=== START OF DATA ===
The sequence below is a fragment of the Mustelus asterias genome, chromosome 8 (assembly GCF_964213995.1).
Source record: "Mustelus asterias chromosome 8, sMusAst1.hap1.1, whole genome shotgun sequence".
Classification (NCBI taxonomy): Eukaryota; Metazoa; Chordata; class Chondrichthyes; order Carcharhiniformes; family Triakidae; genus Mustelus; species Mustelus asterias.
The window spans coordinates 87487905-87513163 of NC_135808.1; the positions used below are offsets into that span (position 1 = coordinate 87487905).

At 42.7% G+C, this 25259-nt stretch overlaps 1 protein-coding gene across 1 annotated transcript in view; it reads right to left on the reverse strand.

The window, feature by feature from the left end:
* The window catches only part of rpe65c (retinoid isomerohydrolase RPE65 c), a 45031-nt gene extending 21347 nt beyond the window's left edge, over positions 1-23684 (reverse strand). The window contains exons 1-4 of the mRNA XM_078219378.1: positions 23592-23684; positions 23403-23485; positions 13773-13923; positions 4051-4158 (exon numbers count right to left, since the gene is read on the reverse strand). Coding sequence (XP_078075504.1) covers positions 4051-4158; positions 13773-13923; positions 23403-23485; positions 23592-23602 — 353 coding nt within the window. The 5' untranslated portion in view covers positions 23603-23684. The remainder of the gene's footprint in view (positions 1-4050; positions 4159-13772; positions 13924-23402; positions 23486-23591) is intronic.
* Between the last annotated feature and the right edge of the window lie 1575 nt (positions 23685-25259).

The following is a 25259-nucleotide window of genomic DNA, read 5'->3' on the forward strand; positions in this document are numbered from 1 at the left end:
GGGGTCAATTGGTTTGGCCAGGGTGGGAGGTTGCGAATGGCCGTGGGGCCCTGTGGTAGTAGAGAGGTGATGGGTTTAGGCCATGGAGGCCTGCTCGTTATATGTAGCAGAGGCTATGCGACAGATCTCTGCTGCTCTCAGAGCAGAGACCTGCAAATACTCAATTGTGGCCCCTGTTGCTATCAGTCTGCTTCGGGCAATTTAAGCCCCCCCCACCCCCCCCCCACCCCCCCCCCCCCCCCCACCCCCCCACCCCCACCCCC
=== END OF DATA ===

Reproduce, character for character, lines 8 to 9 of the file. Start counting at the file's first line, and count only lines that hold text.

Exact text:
* Between the last annotated feature and the right edge of the window lie 1575 nt (positions 23685-25259).

The following is a 25259-nucleotide window of genomic DNA, read 5'->3' on the forward strand; positions in this document are numbered from 1 at the left end: